Sunshine Vibes at Future Perfect Wine

Actor Sunny Doench Embarks on Second Career, Serves Her Wine in Los Olivos

Acting to Wine: After acting in numerous television shows and independent films, Sunny Doench started Future Perfect wine and opened her Los Olivos tasting room this past May. | Credit: Mike Mesikep

“Future perfect” is a tense in the English language that refers to something happening in the future, as in, “I will have finished this article by the time you read it.” To actor-turned-winemaker Sunny Doench, it’s the perfect grammatical lens for understanding wine.

“When I’m in the vineyard at bud break, I am totally gobsmacked by the fact that it will be wine,” said Doench, who launched her Future Perfect wines in May of this year. “It will become a grape that I will harvest and make into wine and then people can have their own future perfect with their experience of the grape. That’s my nod to the trajectory of the grape, from the vine to the bottle to people’s memories.”

Originally from Ohio, Doench moved to Los Angeles more than two decades ago to pursue on-screen dreams, starring in all sorts of productions, from the first and last seasons of Beverly Hills 90210 to more than 20 indie films. “I’ve been lucky enough to make a living,” she explained. “I’ve been doing this for quite a while.”

Credit: Mike Mesikep

Wine caught her fancy along the way, prompting her to get Level 2 certification from WSET, or the Wine & Spirit Education Trust. When her husband, a private pilot, started flying for a family in Santa Barbara, they stayed for extended periods in an Airstream near Los Olivos. About four years ago, when he suggested they move there permanently, she instantly approved. 

“Our nervous systems were hardwired by the stress of driving in Los Angeles,” said Doench. “I was so happy to move to wine country.” 

They bought a small farm with goats and chickens just a couple of blocks from the center of Los Olivos, and Doench began working for Jessica Gasca at Story of Soil. For more than three years, Gasca taught her all the facets of the wine business, from checking out vineyards and making wine to running tasting rooms and wine clubs. Doench then befriended Amy Christine and Peter Hunken, owners of Holus Bolus and The Joy Fantastic Vineyard, and they encouraged her to officially start a brand and open a tasting room.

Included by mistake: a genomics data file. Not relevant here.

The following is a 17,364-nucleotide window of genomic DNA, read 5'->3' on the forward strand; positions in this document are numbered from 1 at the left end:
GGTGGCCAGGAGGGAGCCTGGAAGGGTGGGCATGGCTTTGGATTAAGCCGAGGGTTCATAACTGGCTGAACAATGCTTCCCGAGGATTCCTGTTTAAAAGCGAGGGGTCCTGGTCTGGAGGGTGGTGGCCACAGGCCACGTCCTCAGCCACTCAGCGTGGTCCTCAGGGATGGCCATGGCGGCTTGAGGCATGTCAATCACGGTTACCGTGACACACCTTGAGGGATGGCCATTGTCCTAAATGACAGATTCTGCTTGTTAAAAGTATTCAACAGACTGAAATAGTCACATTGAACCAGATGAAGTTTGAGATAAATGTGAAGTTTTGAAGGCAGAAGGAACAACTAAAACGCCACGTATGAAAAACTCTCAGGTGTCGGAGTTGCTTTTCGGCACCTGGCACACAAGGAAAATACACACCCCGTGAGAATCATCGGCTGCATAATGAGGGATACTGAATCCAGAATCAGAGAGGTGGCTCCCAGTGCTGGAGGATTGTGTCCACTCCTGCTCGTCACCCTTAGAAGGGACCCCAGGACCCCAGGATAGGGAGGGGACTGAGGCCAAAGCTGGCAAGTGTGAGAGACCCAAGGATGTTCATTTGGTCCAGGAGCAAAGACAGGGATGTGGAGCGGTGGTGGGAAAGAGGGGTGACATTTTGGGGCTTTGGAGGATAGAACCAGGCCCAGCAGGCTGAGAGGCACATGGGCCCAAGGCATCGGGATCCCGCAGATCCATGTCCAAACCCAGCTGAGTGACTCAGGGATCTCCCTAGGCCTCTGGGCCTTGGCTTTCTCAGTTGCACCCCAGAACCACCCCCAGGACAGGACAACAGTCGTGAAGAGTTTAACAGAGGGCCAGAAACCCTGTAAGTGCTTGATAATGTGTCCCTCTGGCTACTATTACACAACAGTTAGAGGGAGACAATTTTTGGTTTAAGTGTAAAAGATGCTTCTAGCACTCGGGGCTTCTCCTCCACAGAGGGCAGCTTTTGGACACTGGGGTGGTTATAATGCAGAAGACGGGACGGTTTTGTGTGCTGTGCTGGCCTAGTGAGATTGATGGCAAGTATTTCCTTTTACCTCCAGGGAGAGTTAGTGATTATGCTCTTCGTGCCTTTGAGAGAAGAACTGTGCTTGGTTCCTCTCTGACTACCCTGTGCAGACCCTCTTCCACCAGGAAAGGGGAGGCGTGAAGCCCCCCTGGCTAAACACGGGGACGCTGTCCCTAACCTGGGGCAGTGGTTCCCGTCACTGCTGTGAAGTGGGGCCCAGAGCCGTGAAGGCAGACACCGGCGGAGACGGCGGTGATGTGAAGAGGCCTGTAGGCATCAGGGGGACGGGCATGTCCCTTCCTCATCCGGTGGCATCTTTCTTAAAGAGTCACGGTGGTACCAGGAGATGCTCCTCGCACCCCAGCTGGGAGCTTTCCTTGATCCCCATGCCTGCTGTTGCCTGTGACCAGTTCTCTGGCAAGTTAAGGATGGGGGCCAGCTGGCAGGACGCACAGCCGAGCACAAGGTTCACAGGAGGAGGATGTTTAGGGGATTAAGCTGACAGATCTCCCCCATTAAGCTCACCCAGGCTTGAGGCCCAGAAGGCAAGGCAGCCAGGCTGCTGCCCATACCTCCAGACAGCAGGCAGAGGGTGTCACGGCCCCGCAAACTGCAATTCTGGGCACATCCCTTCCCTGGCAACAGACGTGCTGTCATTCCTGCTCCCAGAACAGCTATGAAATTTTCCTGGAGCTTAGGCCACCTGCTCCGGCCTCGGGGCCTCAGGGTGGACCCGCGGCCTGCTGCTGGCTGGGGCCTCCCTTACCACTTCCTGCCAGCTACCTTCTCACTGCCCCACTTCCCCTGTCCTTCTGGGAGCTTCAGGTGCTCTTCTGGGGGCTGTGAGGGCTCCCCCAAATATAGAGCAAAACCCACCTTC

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“They really took me under their wings and were so encouraging for Future Perfect. I wouldn’t be here if it wasn’t for those two,” said Doench, who said Christine kept pestering her to open a tasting room. “She said it every day until I believed her.”

Eventually, Doench found an open space and got the keys on January 1, but it took another five months to get permits and everything else in order. “Right before month five, I thought I would have to close the door,” she said. “It was heartbreaking and sort of terrifying.” 

Credit: Mike Mesikep

But she opened on Memorial Day weekend, right around her birthday. “It was just magical,” recalled Doench, who took over the former home of Toretti Family Vineyard, down San Marcos Avenue on the bottom floor of a quaint Craftsman. These days, Doench is almost always inside herself, but her husband also helps when he’s not away flying. “He’s such an angel,” she said.

They pour a lineup of acid-driven, lower-alcohol wines, including sauvignon blanc, rosé, sparking rosé, grenache, pinot noir, syrah, and tempranillo — some of which are already sold out — with releases of riesling and cabernet franc to come. Especially rare are the single-vineyard bottlings of pinot and syrah from The Joy Fantastic Vineyard, from which Christine and Hunken almost never sell fruit. 

The wines are packaged in colorful, flashy labels featuring a bright rainbow arcing across a sun, whose color changes depending on what’s inside. There are metallic, holographic stars on the sun for the sparkling wine, for instance, and a black speckled sun on the Sta. Rita Hills syrah.

“The logo is meant to be whimsical and not too precious,” said Doench. “At the end of the day, it’s not too hard to make wine. My job is to get the best farmed fruit, and then it’s a big practice of patience. So the label is not pretentious.”

She’s still fired up about each step of the process and gets so excited that other winemakers are known to laugh at her kindly. “I feel about winemaking the way I feel about filmmaking — it feels like I won the lottery,” she said. “I can’t sleep. I’m so happy to go to picks and be at the winery all day and race to the tasting room, even though I get very little sleep. It’s so awesome.”

2933 San Marcos Ave., Ste. 101, Los Olivos; (805) 697-7162;

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